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One of the interesting threads last week was watching a wave of nostalgic excitement for Age of Empires break against the shoals of reality with the release of Age of Empires: Definitive Edition. For a lot of reviewers, the problem with getting a faithful, remastered edition of Age of Empires is that you then had to play Age of Empires. And nobody really wants that anymore.
Age of Empires is a classic in large part because it achieved great success and laid the groundwork for some of the best and most popular RTS games ever made. In other words, its an historically significant game and as such I’m glad to know that I can revisit it anytime I want, in a convenient modern format… just so long as everyone understands that I’m not probably not going to do that for very long.
On the other hand, I’m not sure that “does this hold up?” is the most useful yardstick for a re-release like the Definitive Edition—even if reviewers are obligated to consider the question. Because the answer is: of course not. Age of Empires was practically obsolete the moment Age of Empires II: Age of Kings came out. Even at the time, it felt like Age of Kings took every single element of Age of Empires considerably further, both in terms of strategic depth and user-friendliness—thank God for formations! Even if you preferred the ancient world to the medieval (and I very much did), there was simply nothing that Age of Empires did that Age of Kings did not do better. We’ve known that for 20 years.
What I want from a re-release like Age of Empires: Definitive Edition is exactly what I’ve got. A warts-and-all update that will let the game display on a 4K monitor without looking like a smear of pixels, and with all the multiplayer functionality I can ask for. I don’t care if it’s not really a great RTS anymore in the wider context of its genre, or if it’s filled with dated mechanics and clunky mission design. Because I like that faithfully recreating the original game in this format means that I can see the ways in which Age of Empires is both coming up with new ideas and directions for the RTS, yet creating new problems that it would take a sequel to solve.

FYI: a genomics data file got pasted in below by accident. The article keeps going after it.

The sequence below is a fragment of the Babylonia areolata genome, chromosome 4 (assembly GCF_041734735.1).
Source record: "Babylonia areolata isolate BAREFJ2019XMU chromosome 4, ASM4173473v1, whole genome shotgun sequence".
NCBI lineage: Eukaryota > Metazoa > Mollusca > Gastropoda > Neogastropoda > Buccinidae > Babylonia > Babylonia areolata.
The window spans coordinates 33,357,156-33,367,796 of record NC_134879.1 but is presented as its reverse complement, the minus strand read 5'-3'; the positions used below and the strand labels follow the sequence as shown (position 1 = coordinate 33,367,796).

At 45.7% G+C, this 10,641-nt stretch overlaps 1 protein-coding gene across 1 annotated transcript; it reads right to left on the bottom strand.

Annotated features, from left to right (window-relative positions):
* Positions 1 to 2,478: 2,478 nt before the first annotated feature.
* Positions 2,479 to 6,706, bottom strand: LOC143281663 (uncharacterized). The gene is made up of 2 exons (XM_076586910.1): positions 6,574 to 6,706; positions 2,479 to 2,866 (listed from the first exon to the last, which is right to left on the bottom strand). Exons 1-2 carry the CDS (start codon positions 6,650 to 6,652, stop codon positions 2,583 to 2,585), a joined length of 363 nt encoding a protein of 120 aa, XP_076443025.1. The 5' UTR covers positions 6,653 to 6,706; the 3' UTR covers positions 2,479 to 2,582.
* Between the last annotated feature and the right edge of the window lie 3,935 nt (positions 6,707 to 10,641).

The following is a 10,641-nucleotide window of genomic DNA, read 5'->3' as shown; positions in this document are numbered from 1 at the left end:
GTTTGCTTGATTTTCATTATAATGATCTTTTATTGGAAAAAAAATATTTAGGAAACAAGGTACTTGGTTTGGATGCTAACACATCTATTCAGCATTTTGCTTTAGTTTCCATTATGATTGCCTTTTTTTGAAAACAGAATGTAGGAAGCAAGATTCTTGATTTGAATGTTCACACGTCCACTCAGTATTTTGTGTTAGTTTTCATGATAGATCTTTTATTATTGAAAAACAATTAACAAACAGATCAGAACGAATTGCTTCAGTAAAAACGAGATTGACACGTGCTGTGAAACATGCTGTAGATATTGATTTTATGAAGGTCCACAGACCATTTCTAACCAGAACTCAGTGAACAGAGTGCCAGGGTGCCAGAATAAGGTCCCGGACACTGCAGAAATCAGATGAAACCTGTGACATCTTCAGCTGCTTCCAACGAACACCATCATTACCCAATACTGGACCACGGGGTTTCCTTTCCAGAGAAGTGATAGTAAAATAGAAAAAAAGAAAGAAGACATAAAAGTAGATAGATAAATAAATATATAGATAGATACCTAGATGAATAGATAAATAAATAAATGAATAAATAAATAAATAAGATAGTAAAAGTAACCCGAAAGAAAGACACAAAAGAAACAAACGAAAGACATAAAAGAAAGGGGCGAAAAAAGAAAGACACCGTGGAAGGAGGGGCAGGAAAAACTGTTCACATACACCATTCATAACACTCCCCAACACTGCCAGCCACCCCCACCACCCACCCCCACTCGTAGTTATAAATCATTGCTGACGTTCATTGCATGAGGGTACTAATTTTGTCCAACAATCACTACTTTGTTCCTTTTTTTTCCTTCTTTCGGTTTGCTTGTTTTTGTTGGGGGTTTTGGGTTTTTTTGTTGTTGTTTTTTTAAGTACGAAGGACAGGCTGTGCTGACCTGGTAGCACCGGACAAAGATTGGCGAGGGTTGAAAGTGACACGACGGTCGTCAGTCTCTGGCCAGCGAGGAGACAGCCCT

It’s fascinating to me to go back and see how much of the single-player campaign feels like the RTS version of the Old Testament, because we have so few popular, well-known sources and stories for the pre-Classical western world. It’s striking how gingerly Age of Empire doled-out its new concepts and units over the course of those campaigns. With such a game, I’m far more interested in talking about what is worth preserving and exploring, rather than how it has been surpassed in the twenty years since it came out. The former question invites us to appreciate and interrogate our hobby’s past, the latter encourages either erasure from memory or modern revision.
What do you want from a re-release? Especially when you’re talking about a game that was significant, but has been so thoroughly imitated and surpassed that there is little that is novel or irreplaceable about it today?